If the ancient Greeks viewed the male brain as superior and also were before mind/body dualism, then the male body was perfect because the male was perfect. Now, the female body is sexy because the male brain is superior and men want to look at those female bodies, and control them. By making women’s bodies the subject matter of most media these days, and by photoshopping those images to such an extent and creating an impossible ideal, the men can maintain control. They can be seen as smarter and powerful, while women are just bodies.

The Long and the Short Views

I’ve been having a bit of a stressful time of it lately. It seems as if I’m suddenly always in trouble at work. My twin sister is moving away from me in only a couple of weeks (which is depressing even if I am going to follow in a few months). My mom keeps bringing up how upset she is that I’m a pagan.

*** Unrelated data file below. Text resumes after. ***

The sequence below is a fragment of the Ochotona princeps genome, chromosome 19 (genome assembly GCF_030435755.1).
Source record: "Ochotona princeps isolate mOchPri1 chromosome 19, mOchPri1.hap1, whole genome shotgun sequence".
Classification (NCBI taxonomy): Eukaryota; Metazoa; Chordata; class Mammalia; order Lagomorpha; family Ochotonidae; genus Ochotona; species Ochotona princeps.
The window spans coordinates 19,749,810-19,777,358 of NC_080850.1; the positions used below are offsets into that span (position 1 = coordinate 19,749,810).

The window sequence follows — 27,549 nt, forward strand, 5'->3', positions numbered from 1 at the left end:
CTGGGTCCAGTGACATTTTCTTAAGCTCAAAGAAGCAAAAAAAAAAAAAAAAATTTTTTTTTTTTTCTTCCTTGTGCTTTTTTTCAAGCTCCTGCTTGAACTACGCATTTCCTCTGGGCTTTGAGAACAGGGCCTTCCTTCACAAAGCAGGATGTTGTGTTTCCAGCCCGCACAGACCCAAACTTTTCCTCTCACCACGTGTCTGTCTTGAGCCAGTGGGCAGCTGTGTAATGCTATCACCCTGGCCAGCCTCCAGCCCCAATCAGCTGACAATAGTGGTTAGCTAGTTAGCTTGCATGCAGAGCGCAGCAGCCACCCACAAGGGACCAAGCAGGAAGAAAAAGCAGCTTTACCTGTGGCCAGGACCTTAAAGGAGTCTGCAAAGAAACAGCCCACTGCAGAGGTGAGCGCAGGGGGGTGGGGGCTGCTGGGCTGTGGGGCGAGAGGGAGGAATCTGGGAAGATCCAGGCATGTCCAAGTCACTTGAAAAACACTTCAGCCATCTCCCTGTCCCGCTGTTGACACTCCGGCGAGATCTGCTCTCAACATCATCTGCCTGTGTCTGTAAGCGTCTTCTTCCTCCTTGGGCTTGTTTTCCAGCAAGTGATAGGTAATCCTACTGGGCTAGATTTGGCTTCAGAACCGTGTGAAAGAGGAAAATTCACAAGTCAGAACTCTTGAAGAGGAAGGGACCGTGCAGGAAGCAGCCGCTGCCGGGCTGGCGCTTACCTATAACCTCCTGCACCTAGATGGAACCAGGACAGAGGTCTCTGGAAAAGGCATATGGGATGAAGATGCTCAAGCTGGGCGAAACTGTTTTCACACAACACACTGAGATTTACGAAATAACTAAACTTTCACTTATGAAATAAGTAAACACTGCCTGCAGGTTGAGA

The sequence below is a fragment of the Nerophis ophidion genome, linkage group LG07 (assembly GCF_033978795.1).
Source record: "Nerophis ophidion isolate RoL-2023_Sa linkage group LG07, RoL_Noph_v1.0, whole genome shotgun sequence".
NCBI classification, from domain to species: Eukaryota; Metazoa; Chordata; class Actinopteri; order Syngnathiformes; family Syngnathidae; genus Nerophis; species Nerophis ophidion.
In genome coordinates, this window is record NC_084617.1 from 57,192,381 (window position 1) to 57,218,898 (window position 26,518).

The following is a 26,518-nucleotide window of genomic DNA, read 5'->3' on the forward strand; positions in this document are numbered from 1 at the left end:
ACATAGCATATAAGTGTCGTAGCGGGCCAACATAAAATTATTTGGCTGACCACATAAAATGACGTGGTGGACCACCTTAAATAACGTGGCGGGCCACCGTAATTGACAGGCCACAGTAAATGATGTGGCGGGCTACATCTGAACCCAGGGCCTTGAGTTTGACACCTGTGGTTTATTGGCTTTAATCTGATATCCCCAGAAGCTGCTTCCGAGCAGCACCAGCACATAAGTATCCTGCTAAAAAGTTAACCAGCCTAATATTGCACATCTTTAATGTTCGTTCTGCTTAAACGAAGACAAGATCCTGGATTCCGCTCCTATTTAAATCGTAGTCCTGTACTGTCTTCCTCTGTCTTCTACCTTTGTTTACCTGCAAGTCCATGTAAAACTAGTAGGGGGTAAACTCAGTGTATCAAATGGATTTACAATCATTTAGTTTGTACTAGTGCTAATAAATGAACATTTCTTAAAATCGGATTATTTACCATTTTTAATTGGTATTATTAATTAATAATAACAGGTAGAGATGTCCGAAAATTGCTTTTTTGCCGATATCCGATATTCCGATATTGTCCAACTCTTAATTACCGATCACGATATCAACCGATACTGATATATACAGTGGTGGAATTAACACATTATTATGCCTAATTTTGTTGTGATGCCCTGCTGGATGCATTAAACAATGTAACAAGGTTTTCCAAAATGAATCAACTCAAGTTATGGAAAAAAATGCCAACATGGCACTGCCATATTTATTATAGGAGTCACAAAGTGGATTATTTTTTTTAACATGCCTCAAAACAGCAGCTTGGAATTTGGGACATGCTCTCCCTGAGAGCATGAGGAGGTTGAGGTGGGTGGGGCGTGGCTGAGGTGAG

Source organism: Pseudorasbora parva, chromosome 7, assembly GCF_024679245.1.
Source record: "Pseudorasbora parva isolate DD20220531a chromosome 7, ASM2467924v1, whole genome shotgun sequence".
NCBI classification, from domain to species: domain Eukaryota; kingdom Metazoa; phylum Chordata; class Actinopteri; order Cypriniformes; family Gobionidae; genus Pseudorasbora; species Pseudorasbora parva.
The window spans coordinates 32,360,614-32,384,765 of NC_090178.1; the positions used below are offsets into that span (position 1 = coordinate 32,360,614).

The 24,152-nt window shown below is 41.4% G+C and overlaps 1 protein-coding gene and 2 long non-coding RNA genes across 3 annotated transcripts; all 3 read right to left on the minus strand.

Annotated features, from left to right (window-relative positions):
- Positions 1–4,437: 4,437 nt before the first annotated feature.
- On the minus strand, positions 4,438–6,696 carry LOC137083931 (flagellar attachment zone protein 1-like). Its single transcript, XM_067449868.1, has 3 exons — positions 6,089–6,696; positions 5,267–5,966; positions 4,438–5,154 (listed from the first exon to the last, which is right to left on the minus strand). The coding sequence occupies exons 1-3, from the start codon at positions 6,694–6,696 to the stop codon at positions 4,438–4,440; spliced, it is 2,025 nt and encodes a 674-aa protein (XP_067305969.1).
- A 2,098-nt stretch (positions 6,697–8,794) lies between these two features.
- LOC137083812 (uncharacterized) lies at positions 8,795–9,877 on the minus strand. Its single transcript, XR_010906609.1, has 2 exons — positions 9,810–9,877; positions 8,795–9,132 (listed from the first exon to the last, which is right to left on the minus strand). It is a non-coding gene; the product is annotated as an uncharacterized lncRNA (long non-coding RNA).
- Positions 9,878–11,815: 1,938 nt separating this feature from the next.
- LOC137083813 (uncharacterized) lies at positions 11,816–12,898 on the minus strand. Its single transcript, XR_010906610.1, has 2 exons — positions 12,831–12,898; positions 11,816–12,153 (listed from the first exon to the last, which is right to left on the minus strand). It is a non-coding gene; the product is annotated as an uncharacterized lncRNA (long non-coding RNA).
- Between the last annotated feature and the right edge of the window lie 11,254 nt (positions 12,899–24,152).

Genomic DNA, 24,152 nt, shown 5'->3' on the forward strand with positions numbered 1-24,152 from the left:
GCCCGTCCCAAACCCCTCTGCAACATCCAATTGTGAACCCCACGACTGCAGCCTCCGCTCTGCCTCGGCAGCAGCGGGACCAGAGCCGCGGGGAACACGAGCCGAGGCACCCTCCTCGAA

“It is as though the world shifts around me and I find I once more face the burning.”

I was sort of obsessing about the work stress for a few days. And then I remembered my favorite coping mechanism. “Will I care about this in five years?” And the stress melted away instantly. No, I will not care in five years that my boss got mad at me over the price of a train ticket. Not even slightly. I won’t care in five years that I lived apart from my sister for three months because we will have been reunited.